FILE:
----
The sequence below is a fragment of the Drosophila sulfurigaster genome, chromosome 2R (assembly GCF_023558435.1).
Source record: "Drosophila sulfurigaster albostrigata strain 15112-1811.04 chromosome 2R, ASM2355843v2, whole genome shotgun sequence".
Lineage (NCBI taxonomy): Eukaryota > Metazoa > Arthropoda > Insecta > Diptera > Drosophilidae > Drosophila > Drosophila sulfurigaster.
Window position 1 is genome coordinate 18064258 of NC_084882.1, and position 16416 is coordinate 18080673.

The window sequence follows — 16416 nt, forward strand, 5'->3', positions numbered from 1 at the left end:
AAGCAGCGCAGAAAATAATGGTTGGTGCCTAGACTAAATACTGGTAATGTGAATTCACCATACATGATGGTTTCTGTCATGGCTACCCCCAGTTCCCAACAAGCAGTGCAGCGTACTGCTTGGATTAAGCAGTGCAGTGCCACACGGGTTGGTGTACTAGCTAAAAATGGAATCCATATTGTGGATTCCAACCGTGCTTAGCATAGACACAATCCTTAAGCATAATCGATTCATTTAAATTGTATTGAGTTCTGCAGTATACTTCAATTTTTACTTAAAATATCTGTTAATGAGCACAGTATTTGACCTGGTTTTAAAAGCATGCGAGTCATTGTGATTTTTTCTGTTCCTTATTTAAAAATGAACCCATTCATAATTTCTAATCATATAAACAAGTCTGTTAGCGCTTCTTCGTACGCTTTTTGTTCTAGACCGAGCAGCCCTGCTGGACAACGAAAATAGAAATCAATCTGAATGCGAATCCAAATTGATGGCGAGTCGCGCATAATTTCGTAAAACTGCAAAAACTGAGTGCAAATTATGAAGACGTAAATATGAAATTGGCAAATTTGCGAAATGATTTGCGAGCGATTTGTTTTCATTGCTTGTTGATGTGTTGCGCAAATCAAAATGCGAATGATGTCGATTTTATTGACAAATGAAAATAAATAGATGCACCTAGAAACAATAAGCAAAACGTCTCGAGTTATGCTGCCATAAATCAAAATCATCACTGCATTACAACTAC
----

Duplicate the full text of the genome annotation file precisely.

The sequence below is a fragment of the Drosophila sulfurigaster genome, chromosome 2R (assembly GCF_023558435.1).
Source record: "Drosophila sulfurigaster albostrigata strain 15112-1811.04 chromosome 2R, ASM2355843v2, whole genome shotgun sequence".
Lineage (NCBI taxonomy): Eukaryota > Metazoa > Arthropoda > Insecta > Diptera > Drosophilidae > Drosophila > Drosophila sulfurigaster.
Window position 1 is genome coordinate 18064258 of NC_084882.1, and position 16416 is coordinate 18080673.

The window sequence follows — 16416 nt, forward strand, 5'->3', positions numbered from 1 at the left end:
AAGCAGCGCAGAAAATAATGGTTGGTGCCTAGACTAAATACTGGTAATGTGAATTCACCATACATGATGGTTTCTGTCATGGCTACCCCCAGTTCCCAACAAGCAGTGCAGCGTACTGCTTGGATTAAGCAGTGCAGTGCCACACGGGTTGGTGTACTAGCTAAAAATGGAATCCATATTGTGGATTCCAACCGTGCTTAGCATAGACACAATCCTTAAGCATAATCGATTCATTTAAATTGTATTGAGTTCTGCAGTATACTTCAATTTTTACTTAAAATATCTGTTAATGAGCACAGTATTTGACCTGGTTTTAAAAGCATGCGAGTCATTGTGATTTTTTCTGTTCCTTATTTAAAAATGAACCCATTCATAATTTCTAATCATATAAACAAGTCTGTTAGCGCTTCTTCGTACGCTTTTTGTTCTAGACCGAGCAGCCCTGCTGGACAACGAAAATAGAAATCAATCTGAATGCGAATCCAAATTGATGGCGAGTCGCGCATAATTTCGTAAAACTGCAAAAACTGAGTGCAAATTATGAAGACGTAAATATGAAATTGGCAAATTTGCGAAATGATTTGCGAGCGATTTGTTTTCATTGCTTGTTGATGTGTTGCGCAAATCAAAATGCGAATGATGTCGATTTTATTGACAAATGAAAATAAATAGATGCACCTAGAAACAATAAGCAAAACGTCTCGAGTTATGCTGCCATAAATCAAAATCATCACTGCATTACAACTAC